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If the IRS Sends You a Bill that You Can’t Pay, What Should You Do?

IRS bills are not cast in stone.

She did it!

Well, for starters, please don’t have a heart attack!

But before we proceed any further, it is very important for you to be cognizant of the fact that many people are receiving threatening phone calls from persons purporting to be IRS officers, stating that they owe outstanding balances. These people are NOT from the IRS! You should hang up the phone immediately, if you receive any of these calls. The IRS does not make phone calls to individuals concerning their personal tax matters; that’s not their method of operation. The IRS only communicates with taxpayers by sending them notices in the mail.

A few years ago, a client of mine received a notice in the mail from the IRS and came to me almost at the point of a nervous breakdown. He had been recently audited by the IRS and subsequently received a tax bill in the mail for an amount in excess of $180,000!

This was indeed a very frightening situation for this client, even though his earning had averaged over $400,000 for the tax years in question. However, because of a significant downturn in the industry he was operating in, and consequently, his current grim financial position, he could not even come up with a small fraction of this amount. I calmed him down a bit by telling him that there is always a solution when dealing with the IRS, and assured him that I would do my best to find that solution.

He had brought in with him several folders containing his tax documents for the tax years in question, and after briefly perusing the documents I quickly realized that something was just not quite right with this tax bill. So I advised him not to panic, but to leave his documents with me for a more comprehensive review.

After doing a detailed comparison, the audit adjustments, and the information contained in his spreadsheets, it was quickly evident that someone had made some very significant errors. Consequently, I decided that we had to go and pay the IRS a visit, so I had him give me a power of attorney to represent him.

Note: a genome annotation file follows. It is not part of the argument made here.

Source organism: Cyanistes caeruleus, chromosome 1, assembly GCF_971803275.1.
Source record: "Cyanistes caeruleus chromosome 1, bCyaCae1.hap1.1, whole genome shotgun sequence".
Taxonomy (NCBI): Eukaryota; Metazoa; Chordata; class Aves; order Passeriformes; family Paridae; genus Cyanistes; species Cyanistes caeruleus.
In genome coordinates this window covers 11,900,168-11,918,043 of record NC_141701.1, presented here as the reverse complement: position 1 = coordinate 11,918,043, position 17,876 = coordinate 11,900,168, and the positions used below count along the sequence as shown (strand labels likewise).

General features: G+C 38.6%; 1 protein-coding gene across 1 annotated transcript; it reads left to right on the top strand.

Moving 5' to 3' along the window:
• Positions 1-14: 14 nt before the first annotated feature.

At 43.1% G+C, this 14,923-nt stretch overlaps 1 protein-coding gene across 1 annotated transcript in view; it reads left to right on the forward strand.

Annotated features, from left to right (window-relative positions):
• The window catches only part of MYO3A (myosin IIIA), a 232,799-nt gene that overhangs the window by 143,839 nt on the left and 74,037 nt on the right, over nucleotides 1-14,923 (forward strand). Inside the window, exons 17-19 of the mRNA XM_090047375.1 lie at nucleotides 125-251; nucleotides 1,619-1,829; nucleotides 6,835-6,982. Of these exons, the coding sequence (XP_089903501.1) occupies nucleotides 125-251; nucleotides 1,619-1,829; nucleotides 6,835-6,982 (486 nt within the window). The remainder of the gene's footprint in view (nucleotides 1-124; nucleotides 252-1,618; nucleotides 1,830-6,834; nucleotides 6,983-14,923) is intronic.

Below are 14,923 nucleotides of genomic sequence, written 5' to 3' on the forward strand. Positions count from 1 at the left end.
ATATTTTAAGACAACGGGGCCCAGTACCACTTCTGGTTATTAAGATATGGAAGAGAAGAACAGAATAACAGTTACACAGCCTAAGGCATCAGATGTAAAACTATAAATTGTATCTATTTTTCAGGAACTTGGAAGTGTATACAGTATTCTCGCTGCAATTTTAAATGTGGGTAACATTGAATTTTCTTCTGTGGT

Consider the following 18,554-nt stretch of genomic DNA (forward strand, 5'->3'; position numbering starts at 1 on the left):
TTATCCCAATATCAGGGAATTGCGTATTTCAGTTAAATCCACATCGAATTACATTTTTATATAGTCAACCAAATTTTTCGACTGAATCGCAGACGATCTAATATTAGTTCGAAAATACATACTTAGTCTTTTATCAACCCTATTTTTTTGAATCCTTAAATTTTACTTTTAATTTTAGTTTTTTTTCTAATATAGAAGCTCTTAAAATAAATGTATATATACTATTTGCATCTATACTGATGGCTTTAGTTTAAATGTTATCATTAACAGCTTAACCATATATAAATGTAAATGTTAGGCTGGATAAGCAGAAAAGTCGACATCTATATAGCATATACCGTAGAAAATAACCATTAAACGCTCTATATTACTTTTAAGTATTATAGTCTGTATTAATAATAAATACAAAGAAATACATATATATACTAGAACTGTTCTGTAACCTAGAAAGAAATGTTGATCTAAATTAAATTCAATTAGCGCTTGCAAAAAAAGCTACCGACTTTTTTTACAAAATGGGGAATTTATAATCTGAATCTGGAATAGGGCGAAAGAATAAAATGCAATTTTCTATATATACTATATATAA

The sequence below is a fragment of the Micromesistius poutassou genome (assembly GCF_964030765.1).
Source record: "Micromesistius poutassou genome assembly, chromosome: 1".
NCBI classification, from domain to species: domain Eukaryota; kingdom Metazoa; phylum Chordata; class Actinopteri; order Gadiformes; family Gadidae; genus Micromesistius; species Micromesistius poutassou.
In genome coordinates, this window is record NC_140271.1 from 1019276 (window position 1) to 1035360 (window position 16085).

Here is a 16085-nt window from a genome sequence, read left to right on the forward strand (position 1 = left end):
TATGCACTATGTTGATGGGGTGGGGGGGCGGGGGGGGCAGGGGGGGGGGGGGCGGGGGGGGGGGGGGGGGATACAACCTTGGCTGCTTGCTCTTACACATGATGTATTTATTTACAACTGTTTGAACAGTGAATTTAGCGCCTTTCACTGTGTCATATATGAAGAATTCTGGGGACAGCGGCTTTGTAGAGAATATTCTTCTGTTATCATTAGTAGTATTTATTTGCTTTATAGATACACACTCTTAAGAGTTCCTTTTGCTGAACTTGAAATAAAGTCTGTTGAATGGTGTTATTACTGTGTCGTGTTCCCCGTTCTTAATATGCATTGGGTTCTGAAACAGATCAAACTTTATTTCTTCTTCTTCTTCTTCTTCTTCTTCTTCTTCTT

I made contact with the IRS, and a couple weeks later, we were sitting down with the officer who had conducted the audit and his manager. After reviewing the audit adjustments together, the audit errors were quickly brought to light and the appropriate adjustments authorized by the manager, who appeared to be quite embarrassed. Within an hour or so, the amount originally assessed was cut in half. The audit officer, who appeared to be a rookie, had apparently done a very poor job.

The first lesson to be taken away from this scenario is that you should always carefully review all audit adjustments the IRS makes, and compare them with your records. IRS officers are also human beings, and can also make mistakes.

The client, however, didn’t walk out of the IRS office with a smile on his face, and understandably so, because he still had to come up with almost $90,000, which he was in absolutely no position to meet, because he was genuinely in dire financial straits at that point in time. So I gathered all the information I could concerning his current financial position and went back to the IRS; this time armed with an Offer in Compromise (OIC).

After a couple of months, the IRS finally accepted his offer, which quite remarkably, was just over $6,000 (calculated based on IRS formula). And to add the icing on the cake, the IRS also agreed to work out a manageable payment plan with him.

Not everyone might be this lucky, but the point is, contrary to popular perception, you can indeed negotiate with the IRS, and if you can prove that you do not have the ability to pay your tax bill in its entirety, chances are they will meet you half way. And the good news is that you don’t have to go to an expensive tax professional or attorney to have them do this for you; this is something you can do on your own at no cost to you. 

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If the IRS Sends You a Bill that You Can’t Pay, What Should You Do?
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